Just beyond the bodegas painted in tropical hues, past the bleak jail for juveniles and the vacancy signs along Broad Street in Hartford, Connecticut, a startlingly sleek, sterile collection of buildings materializes. Weekday mornings, a chain of yellow buses encircles the compound. Under the eyes of security guards and cameras, kids hop down, saunter into buildings and settle into classrooms where the mix of complexions and family incomes does not match Census data culled from these streets.
Many of the children scattered among the elementary, middle and two high schools have indeed been “bused” in, to engineer the creation of racially and economically diverse schools in this otherwise extremely poor, sharply segregated Latino neighborhood. Some of the children who attend the schools in this “learning corridor” live nearby. Others come from the African-American neighborhoods to the north, and a large share travel up to an hour from the lily-white suburbs that surround the city of Hartford, where 46 percent of children are poor. Several other “magnet” schools in and around the city open their doors each morning to a student body that reflects the diversity of the region, as opposed to the homogeneity found in schools that enroll kids from just one town or neighborhood.
“It has been nothing short of a beautiful experience,” says Mara Whitman, a white mother of four who opted for a magnet in Hartford over the far more affluent and far less diverse schools in her town, West Hartford. “To be honest, it was not the diversity that attracted us. It was the educational program. The theories that drove instruction were well thought, based in evidence…. But it wasn’t long before we realized that the diversity made the experience rich.”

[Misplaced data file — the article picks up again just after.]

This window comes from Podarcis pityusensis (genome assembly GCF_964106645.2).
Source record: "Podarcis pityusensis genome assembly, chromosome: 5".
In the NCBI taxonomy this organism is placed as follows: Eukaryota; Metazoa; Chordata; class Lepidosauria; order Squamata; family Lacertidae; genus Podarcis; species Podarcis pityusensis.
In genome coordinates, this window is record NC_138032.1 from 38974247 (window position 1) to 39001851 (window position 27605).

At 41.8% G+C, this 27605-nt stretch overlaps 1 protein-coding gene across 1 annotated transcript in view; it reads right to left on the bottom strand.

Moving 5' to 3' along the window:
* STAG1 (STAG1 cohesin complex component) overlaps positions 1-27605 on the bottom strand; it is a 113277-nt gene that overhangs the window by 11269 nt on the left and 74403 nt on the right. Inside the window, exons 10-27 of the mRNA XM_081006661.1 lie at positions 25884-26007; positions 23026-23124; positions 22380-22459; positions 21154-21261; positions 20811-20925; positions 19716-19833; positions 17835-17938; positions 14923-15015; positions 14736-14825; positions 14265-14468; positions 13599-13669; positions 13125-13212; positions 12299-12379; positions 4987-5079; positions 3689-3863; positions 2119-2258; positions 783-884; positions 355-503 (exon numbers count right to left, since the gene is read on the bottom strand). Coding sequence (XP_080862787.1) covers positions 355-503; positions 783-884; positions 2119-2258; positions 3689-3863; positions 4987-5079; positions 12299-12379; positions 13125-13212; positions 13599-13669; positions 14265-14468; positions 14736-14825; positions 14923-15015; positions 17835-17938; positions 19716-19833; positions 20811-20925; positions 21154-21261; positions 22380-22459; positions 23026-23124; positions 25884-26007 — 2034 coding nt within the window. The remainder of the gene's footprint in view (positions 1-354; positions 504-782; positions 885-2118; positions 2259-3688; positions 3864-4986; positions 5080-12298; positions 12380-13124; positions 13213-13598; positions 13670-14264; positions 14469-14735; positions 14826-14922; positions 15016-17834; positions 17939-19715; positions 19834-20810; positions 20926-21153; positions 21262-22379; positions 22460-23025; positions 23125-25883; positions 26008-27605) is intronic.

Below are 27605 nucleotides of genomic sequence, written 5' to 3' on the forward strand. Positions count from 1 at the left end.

After a state court ruled in 1996 that the region’s public schools were segregated, in violation of Connecticut’s Constitution, magnet schools became the principal remedy. Urban and suburban parents alike were quick to sign their children up for the new schools, which were often (though not always) located in urban communities of color. The waiting lists grew long for the more successful schools. Thanks to an unyielding push by civil rights lawyers, state legislators went on to approve funding for more magnets. Now, in one of the nation’s most segregated and economically stratified regions, tiny centers of racial and economic integration have taken root. Significantly—like students attending magnet schools in California, Nevada, Florida, Illinois and other areas—children in Connecticut’s magnet schools have registered promising academic results, often outdoing those in traditional public schools, which were, by comparison, sharply segregated by race and class. This past December, a study in the peer-reviewed journal Educational Evaluation and Policy Analysis compared academic results between students who’d applied to Connecticut’s magnets and were not selected through the blind lottery and students who were selected and got to attend a magnet school. The magnet school students who lived in urban ZIP codes (these students are mostly Latino or black) made greater gains in math and reading than did their fellow students who stayed in the urban (segregated) schools. What’s more, the suburban students—this group is largely white—attending magnets outdid their peers at traditional suburban (and generally much whiter) schools, too. The “achievement gap” between white students and students of color tended to be smaller in Connecticut’s magnet schools than it was in traditional schools.